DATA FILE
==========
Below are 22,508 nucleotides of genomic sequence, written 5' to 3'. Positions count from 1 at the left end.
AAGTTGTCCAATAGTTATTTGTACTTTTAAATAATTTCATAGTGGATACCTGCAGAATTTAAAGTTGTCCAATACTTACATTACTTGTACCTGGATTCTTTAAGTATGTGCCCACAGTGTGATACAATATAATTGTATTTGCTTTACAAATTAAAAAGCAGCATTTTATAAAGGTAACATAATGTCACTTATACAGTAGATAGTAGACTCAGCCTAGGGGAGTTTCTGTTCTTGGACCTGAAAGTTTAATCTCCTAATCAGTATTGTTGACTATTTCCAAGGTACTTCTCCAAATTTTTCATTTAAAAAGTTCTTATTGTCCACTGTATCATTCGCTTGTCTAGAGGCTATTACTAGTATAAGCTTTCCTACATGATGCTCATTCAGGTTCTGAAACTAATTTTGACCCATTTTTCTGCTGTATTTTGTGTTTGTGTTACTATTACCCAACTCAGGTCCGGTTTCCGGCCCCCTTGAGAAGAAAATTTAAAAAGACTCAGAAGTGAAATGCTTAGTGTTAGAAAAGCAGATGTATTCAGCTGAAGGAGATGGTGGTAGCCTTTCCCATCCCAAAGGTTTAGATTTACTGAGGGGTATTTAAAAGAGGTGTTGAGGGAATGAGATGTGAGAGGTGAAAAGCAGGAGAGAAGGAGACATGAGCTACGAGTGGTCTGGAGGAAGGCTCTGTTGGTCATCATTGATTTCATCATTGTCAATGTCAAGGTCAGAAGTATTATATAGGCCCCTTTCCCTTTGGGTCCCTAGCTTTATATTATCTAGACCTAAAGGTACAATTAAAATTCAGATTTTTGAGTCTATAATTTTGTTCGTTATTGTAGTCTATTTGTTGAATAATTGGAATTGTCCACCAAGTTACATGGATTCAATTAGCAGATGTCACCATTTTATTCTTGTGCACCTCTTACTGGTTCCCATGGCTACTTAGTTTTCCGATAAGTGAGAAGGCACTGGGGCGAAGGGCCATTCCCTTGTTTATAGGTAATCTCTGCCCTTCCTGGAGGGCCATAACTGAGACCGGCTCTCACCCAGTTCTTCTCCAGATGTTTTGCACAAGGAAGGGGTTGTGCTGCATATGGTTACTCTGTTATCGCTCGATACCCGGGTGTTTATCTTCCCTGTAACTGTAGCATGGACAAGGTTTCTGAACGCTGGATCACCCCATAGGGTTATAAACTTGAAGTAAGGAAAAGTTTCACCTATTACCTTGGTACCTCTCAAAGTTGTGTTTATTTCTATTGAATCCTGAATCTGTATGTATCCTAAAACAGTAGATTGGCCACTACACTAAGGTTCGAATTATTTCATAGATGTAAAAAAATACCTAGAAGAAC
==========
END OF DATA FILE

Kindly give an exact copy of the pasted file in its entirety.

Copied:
Below are 22,508 nucleotides of genomic sequence, written 5' to 3'. Positions count from 1 at the left end.
AAGTTGTCCAATAGTTATTTGTACTTTTAAATAATTTCATAGTGGATACCTGCAGAATTTAAAGTTGTCCAATACTTACATTACTTGTACCTGGATTCTTTAAGTATGTGCCCACAGTGTGATACAATATAATTGTATTTGCTTTACAAATTAAAAAGCAGCATTTTATAAAGGTAACATAATGTCACTTATACAGTAGATAGTAGACTCAGCCTAGGGGAGTTTCTGTTCTTGGACCTGAAAGTTTAATCTCCTAATCAGTATTGTTGACTATTTCCAAGGTACTTCTCCAAATTTTTCATTTAAAAAGTTCTTATTGTCCACTGTATCATTCGCTTGTCTAGAGGCTATTACTAGTATAAGCTTTCCTACATGATGCTCATTCAGGTTCTGAAACTAATTTTGACCCATTTTTCTGCTGTATTTTGTGTTTGTGTTACTATTACCCAACTCAGGTCCGGTTTCCGGCCCCCTTGAGAAGAAAATTTAAAAAGACTCAGAAGTGAAATGCTTAGTGTTAGAAAAGCAGATGTATTCAGCTGAAGGAGATGGTGGTAGCCTTTCCCATCCCAAAGGTTTAGATTTACTGAGGGGTATTTAAAAGAGGTGTTGAGGGAATGAGATGTGAGAGGTGAAAAGCAGGAGAGAAGGAGACATGAGCTACGAGTGGTCTGGAGGAAGGCTCTGTTGGTCATCATTGATTTCATCATTGTCAATGTCAAGGTCAGAAGTATTATATAGGCCCCTTTCCCTTTGGGTCCCTAGCTTTATATTATCTAGACCTAAAGGTACAATTAAAATTCAGATTTTTGAGTCTATAATTTTGTTCGTTATTGTAGTCTATTTGTTGAATAATTGGAATTGTCCACCAAGTTACATGGATTCAATTAGCAGATGTCACCATTTTATTCTTGTGCACCTCTTACTGGTTCCCATGGCTACTTAGTTTTCCGATAAGTGAGAAGGCACTGGGGCGAAGGGCCATTCCCTTGTTTATAGGTAATCTCTGCCCTTCCTGGAGGGCCATAACTGAGACCGGCTCTCACCCAGTTCTTCTCCAGATGTTTTGCACAAGGAAGGGGTTGTGCTGCATATGGTTACTCTGTTATCGCTCGATACCCGGGTGTTTATCTTCCCTGTAACTGTAGCATGGACAAGGTTTCTGAACGCTGGATCACCCCATAGGGTTATAAACTTGAAGTAAGGAAAAGTTTCACCTATTACCTTGGTACCTCTCAAAGTTGTGTTTATTTCTATTGAATCCTGAATCTGTATGTATCCTAAAACAGTAGATTGGCCACTACACTAAGGTTCGAATTATTTCATAGATGTAAAAAAATACCTAGAAGAAC